JAY: Now, up until now, the people promoting a public option have said in this model of a competitive environment, where the public option competes with a private option, the only way to have a seriously regulated insurance industry [is] if the public option is there to hold their feet to the fire, more or less, and the argument’s been against just the regulated model. So doesn’t that mean that the public option is critical to this? And can one back off this argument?

WRIGHT: I think—I mean, I think it is critical. I think that—I mean, I think the key principle here is that people should not be left all alone at the mercy of the insurance industry. And so that means we need government as a regulator. We also—I think the more that we can get people into group coverage and have that coverage be a negotiator so that they can bargain with the insurers for the best possible price, and then having this option as a competitor, this is something that is—you know, we see—. You know, we have public and private universities. We have public broadcasting. We have—in all sorts of life, areas of life, we have a public option that helps provide stability to the market, helps provide a safe harbor, sets a standard by which then private industry builds on top of, offers additional benefits, you know, provides additional competition. But, you know, this is something that’s very common in lots of different facets of American life. It should be part of the health industry. And I think the question is how far along does this health reform build an infrastructure to get us closer to a health system that works.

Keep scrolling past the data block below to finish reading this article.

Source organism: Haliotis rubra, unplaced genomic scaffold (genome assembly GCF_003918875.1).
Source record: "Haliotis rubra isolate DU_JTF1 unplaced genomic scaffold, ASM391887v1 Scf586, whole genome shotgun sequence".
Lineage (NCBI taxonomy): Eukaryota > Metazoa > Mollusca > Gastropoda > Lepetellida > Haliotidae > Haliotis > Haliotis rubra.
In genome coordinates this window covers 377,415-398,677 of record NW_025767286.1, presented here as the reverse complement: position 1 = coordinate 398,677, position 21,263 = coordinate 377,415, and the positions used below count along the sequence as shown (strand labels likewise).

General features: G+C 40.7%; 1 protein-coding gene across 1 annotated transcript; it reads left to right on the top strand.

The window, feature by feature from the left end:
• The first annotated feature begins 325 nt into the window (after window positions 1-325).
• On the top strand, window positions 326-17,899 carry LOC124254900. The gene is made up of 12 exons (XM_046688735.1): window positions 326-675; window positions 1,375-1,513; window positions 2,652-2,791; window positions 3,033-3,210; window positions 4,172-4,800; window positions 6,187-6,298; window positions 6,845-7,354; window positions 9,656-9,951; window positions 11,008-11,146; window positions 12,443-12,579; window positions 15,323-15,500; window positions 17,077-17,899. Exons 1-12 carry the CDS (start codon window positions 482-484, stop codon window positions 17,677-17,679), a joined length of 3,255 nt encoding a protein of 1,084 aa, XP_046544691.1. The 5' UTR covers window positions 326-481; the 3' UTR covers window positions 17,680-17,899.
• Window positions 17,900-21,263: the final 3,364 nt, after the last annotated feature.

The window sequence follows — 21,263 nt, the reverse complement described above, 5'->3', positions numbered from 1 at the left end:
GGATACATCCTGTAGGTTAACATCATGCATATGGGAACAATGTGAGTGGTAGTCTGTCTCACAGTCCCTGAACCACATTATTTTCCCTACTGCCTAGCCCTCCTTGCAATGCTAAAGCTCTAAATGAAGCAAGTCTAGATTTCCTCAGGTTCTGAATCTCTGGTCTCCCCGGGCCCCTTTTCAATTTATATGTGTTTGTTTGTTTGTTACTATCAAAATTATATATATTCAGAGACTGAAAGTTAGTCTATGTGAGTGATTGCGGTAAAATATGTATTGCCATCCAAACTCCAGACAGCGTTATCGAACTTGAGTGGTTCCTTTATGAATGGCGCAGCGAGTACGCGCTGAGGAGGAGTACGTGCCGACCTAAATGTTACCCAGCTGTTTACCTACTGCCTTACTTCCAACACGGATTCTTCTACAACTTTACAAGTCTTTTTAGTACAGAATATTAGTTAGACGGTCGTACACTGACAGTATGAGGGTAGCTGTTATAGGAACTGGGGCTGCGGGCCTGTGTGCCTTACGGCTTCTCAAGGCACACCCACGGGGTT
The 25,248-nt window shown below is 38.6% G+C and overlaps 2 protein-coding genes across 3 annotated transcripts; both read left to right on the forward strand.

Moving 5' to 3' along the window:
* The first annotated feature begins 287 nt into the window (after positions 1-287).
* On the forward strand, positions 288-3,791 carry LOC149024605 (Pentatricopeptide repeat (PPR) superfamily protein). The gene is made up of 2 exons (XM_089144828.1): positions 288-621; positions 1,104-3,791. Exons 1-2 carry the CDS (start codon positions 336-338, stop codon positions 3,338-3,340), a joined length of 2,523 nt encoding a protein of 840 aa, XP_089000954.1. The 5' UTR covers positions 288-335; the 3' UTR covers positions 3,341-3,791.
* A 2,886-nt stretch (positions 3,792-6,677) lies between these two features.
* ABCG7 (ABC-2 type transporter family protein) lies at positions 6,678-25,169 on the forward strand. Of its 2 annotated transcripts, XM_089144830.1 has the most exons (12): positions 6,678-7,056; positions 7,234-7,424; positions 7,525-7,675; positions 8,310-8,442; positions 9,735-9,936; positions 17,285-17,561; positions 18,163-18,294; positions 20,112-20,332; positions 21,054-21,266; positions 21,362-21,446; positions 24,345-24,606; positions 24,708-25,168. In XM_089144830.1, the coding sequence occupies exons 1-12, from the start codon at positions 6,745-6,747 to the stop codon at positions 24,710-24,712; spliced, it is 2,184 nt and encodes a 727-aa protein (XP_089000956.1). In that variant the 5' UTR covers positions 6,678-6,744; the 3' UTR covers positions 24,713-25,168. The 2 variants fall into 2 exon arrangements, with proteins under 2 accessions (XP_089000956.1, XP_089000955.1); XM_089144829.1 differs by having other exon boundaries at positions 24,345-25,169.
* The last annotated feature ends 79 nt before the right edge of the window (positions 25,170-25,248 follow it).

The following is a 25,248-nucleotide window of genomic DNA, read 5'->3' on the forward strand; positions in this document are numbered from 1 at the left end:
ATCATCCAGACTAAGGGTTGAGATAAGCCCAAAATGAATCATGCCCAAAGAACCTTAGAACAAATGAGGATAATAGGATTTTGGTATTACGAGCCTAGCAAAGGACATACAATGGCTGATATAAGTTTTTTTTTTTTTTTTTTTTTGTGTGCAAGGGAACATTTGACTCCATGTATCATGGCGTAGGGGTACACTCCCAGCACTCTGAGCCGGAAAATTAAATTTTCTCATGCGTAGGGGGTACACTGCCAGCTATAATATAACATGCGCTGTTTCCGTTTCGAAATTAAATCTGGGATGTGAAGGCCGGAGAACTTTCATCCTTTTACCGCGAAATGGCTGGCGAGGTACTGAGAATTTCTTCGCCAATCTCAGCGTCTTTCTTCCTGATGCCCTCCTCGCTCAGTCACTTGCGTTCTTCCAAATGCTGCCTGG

JAY: Well, in the next segment of our interview—’cause we do these in Web-size bites—let’s talk about “what if”. And if the “what if” is either Wednesday night or we find out that the only plan that’s going to pass the Senate is a trigger for a public option, that the insurance companies have to meet a certain bar within a regulatory framework, if they don’t, then in X number of years it would trigger a public option, if that’s what we hear either Wednesday night or not long after Wednesday night, is that a victory? Is that acceptable, acceptable by people that are fighting for health-care reform? So in the next segment of our interview, we’ll discuss the trigger and what else is in this bill. Can this bill be called a victory without a public option? Please join us again on The Real News Network.


Please note that TRNN transcripts are typed from a recording of the program; The Real News Network cannot guarantee their complete accuracy.

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Anthony Wright is Executive Director for Health Access California, the statewide health care consumer advocacy coalition which has been a leader in both state and national efforts to fight health care budget cuts, to win consumer protections, and to advance comprehensive health reform and coverage expansions. Wright led fights to pass a first-in-the-nation law to set standards for timely access to care, and a first-in-the-nation law against hospital overcharging of the uninsured, and to win a prescription drug discount program despite an $80 million industry campaign against it. A consumer advocate and community organizer. Wright has been widely quoted in local and national media on a range of issues. He has also worked for New Jersey Citizen Action, the Center for Media Education, The Nation magazine, and in Vice President Gore's office in the White House.